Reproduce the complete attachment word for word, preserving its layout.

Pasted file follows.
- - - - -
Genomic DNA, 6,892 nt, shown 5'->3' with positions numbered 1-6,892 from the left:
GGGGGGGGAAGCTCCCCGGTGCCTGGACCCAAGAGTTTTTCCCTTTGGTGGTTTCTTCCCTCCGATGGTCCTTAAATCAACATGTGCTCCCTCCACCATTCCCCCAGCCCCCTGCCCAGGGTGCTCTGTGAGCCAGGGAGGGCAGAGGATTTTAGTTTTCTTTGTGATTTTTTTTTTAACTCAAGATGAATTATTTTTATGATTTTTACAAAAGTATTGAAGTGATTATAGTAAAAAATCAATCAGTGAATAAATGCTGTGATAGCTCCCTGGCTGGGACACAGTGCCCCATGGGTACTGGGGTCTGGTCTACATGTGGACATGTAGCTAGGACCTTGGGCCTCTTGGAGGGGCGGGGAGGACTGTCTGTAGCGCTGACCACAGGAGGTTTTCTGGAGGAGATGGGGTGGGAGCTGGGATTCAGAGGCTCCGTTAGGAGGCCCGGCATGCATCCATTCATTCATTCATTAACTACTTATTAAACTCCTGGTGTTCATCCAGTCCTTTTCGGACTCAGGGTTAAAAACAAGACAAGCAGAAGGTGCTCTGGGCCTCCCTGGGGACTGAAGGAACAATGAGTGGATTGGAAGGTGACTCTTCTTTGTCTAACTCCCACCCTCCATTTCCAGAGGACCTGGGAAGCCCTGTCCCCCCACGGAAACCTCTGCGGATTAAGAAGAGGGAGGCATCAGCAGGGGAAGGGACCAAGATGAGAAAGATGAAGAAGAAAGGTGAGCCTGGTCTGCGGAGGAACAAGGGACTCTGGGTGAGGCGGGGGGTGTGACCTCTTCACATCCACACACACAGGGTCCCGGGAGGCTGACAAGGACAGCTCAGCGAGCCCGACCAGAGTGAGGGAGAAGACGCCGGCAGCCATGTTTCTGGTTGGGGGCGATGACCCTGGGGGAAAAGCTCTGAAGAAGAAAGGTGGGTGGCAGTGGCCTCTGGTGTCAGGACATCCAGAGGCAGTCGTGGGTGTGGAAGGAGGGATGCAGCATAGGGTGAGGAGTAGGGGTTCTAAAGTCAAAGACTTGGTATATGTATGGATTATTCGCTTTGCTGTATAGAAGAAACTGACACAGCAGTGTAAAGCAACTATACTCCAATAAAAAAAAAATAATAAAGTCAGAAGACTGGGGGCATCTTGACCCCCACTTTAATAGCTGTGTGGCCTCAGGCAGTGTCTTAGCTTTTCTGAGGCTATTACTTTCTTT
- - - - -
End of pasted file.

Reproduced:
Genomic DNA, 6,892 nt, shown 5'->3' with positions numbered 1-6,892 from the left:
GGGGGGGGAAGCTCCCCGGTGCCTGGACCCAAGAGTTTTTCCCTTTGGTGGTTTCTTCCCTCCGATGGTCCTTAAATCAACATGTGCTCCCTCCACCATTCCCCCAGCCCCCTGCCCAGGGTGCTCTGTGAGCCAGGGAGGGCAGAGGATTTTAGTTTTCTTTGTGATTTTTTTTTTAACTCAAGATGAATTATTTTTATGATTTTTACAAAAGTATTGAAGTGATTATAGTAAAAAATCAATCAGTGAATAAATGCTGTGATAGCTCCCTGGCTGGGACACAGTGCCCCATGGGTACTGGGGTCTGGTCTACATGTGGACATGTAGCTAGGACCTTGGGCCTCTTGGAGGGGCGGGGAGGACTGTCTGTAGCGCTGACCACAGGAGGTTTTCTGGAGGAGATGGGGTGGGAGCTGGGATTCAGAGGCTCCGTTAGGAGGCCCGGCATGCATCCATTCATTCATTCATTAACTACTTATTAAACTCCTGGTGTTCATCCAGTCCTTTTCGGACTCAGGGTTAAAAACAAGACAAGCAGAAGGTGCTCTGGGCCTCCCTGGGGACTGAAGGAACAATGAGTGGATTGGAAGGTGACTCTTCTTTGTCTAACTCCCACCCTCCATTTCCAGAGGACCTGGGAAGCCCTGTCCCCCCACGGAAACCTCTGCGGATTAAGAAGAGGGAGGCATCAGCAGGGGAAGGGACCAAGATGAGAAAGATGAAGAAGAAAGGTGAGCCTGGTCTGCGGAGGAACAAGGGACTCTGGGTGAGGCGGGGGGTGTGACCTCTTCACATCCACACACACAGGGTCCCGGGAGGCTGACAAGGACAGCTCAGCGAGCCCGACCAGAGTGAGGGAGAAGACGCCGGCAGCCATGTTTCTGGTTGGGGGCGATGACCCTGGGGGAAAAGCTCTGAAGAAGAAAGGTGGGTGGCAGTGGCCTCTGGTGTCAGGACATCCAGAGGCAGTCGTGGGTGTGGAAGGAGGGATGCAGCATAGGGTGAGGAGTAGGGGTTCTAAAGTCAAAGACTTGGTATATGTATGGATTATTCGCTTTGCTGTATAGAAGAAACTGACACAGCAGTGTAAAGCAACTATACTCCAATAAAAAAAAAATAATAAAGTCAGAAGACTGGGGGCATCTTGACCCCCACTTTAATAGCTGTGTGGCCTCAGGCAGTGTCTTAGCTTTTCTGAGGCTATTACTTTCTTT